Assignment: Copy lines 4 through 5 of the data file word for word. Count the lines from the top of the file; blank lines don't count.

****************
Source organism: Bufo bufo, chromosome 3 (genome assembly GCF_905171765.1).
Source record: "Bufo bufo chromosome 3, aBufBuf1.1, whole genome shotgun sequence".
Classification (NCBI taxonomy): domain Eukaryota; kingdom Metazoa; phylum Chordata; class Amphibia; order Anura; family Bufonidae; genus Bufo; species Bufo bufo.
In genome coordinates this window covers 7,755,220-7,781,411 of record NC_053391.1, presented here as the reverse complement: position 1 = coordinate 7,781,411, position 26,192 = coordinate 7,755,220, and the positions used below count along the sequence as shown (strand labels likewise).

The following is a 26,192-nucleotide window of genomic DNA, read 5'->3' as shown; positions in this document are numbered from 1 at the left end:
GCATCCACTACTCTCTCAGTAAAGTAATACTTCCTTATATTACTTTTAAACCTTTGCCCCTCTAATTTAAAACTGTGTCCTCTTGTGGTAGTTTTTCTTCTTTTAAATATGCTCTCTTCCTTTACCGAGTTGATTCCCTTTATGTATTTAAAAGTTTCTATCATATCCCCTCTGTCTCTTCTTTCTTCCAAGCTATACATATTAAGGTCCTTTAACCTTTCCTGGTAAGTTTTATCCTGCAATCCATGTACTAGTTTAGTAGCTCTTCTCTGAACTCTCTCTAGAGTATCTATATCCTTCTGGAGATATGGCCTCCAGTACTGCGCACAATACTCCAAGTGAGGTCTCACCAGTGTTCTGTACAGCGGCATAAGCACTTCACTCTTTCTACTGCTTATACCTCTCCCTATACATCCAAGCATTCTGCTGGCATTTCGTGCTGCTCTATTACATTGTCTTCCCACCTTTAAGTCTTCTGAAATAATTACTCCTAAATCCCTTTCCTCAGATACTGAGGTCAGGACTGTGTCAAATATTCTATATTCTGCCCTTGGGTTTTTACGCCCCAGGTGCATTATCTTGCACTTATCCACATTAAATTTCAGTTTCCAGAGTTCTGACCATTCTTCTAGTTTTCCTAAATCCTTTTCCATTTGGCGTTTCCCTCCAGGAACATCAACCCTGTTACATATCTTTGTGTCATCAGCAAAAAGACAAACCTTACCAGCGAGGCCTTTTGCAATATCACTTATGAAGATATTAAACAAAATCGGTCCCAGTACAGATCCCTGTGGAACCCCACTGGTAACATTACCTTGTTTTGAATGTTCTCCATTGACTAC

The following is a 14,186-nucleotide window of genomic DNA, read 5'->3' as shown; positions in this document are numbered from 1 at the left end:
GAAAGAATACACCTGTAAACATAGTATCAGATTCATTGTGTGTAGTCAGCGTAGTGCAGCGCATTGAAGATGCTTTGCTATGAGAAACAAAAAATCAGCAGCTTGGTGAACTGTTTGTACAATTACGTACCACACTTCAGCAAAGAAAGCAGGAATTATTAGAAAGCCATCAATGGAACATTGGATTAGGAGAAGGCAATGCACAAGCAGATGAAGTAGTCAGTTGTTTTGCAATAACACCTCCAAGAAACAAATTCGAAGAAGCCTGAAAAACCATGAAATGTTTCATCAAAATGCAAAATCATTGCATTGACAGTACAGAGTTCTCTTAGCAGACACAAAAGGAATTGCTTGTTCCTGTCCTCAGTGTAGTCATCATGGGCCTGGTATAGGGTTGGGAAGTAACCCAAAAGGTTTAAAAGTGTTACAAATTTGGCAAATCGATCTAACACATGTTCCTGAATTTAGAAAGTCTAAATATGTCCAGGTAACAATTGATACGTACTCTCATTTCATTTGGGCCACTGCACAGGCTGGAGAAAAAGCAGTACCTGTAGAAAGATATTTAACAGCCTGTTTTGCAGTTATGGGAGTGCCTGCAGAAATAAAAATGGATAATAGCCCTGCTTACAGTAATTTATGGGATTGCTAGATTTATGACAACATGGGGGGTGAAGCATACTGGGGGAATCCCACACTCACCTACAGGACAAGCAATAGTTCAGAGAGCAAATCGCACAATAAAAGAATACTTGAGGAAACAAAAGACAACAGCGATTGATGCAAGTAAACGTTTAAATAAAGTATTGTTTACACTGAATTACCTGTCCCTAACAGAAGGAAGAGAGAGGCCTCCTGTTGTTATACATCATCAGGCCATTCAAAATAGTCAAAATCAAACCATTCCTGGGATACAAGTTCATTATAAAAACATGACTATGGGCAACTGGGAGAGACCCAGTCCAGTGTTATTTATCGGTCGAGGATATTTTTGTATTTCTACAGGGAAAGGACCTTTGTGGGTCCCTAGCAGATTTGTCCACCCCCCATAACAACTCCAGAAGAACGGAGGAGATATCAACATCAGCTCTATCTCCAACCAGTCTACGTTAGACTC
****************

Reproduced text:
In genome coordinates this window covers 7,755,220-7,781,411 of record NC_053391.1, presented here as the reverse complement: position 1 = coordinate 7,781,411, position 26,192 = coordinate 7,755,220, and the positions used below count along the sequence as shown (strand labels likewise).

The following is a 26,192-nucleotide window of genomic DNA, read 5'->3' as shown; positions in this document are numbered from 1 at the left end: